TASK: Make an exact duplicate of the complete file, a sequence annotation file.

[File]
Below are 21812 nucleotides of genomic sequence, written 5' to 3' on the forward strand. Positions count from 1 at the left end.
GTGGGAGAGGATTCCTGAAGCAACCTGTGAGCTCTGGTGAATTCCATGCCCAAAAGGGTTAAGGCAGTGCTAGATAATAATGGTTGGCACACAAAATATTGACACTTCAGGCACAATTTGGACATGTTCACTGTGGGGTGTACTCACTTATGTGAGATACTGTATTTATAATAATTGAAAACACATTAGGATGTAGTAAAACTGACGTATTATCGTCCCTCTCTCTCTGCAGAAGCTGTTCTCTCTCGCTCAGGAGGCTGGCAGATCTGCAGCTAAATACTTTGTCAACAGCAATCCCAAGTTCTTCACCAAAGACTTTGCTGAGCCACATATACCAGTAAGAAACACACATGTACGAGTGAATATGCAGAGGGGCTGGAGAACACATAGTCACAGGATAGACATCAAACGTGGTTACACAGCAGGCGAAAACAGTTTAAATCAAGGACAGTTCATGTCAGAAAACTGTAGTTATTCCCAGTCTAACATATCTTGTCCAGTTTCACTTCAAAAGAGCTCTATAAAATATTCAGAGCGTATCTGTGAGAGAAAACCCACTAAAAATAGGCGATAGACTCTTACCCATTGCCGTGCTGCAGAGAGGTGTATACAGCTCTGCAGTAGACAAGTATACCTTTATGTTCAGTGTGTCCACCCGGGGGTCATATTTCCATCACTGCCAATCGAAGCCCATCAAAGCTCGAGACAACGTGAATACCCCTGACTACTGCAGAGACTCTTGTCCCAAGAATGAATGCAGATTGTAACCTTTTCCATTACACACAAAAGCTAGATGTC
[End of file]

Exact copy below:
Below are 21812 nucleotides of genomic sequence, written 5' to 3' on the forward strand. Positions count from 1 at the left end.
GTGGGAGAGGATTCCTGAAGCAACCTGTGAGCTCTGGTGAATTCCATGCCCAAAAGGGTTAAGGCAGTGCTAGATAATAATGGTTGGCACACAAAATATTGACACTTCAGGCACAATTTGGACATGTTCACTGTGGGGTGTACTCACTTATGTGAGATACTGTATTTATAATAATTGAAAACACATTAGGATGTAGTAAAACTGACGTATTATCGTCCCTCTCTCTCTGCAGAAGCTGTTCTCTCTCGCTCAGGAGGCTGGCAGATCTGCAGCTAAATACTTTGTCAACAGCAATCCCAAGTTCTTCACCAAAGACTTTGCTGAGCCACATATACCAGTAAGAAACACACATGTACGAGTGAATATGCAGAGGGGCTGGAGAACACATAGTCACAGGATAGACATCAAACGTGGTTACACAGCAGGCGAAAACAGTTTAAATCAAGGACAGTTCATGTCAGAAAACTGTAGTTATTCCCAGTCTAACATATCTTGTCCAGTTTCACTTCAAAAGAGCTCTATAAAATATTCAGAGCGTATCTGTGAGAGAAAACCCACTAAAAATAGGCGATAGACTCTTACCCATTGCCGTGCTGCAGAGAGGTGTATACAGCTCTGCAGTAGACAAGTATACCTTTATGTTCAGTGTGTCCACCCGGGGGTCATATTTCCATCACTGCCAATCGAAGCCCATCAAAGCTCGAGACAACGTGAATACCCCTGACTACTGCAGAGACTCTTGTCCCAAGAATGAATGCAGATTGTAACCTTTTCCATTACACACAAAAGCTAGATGTC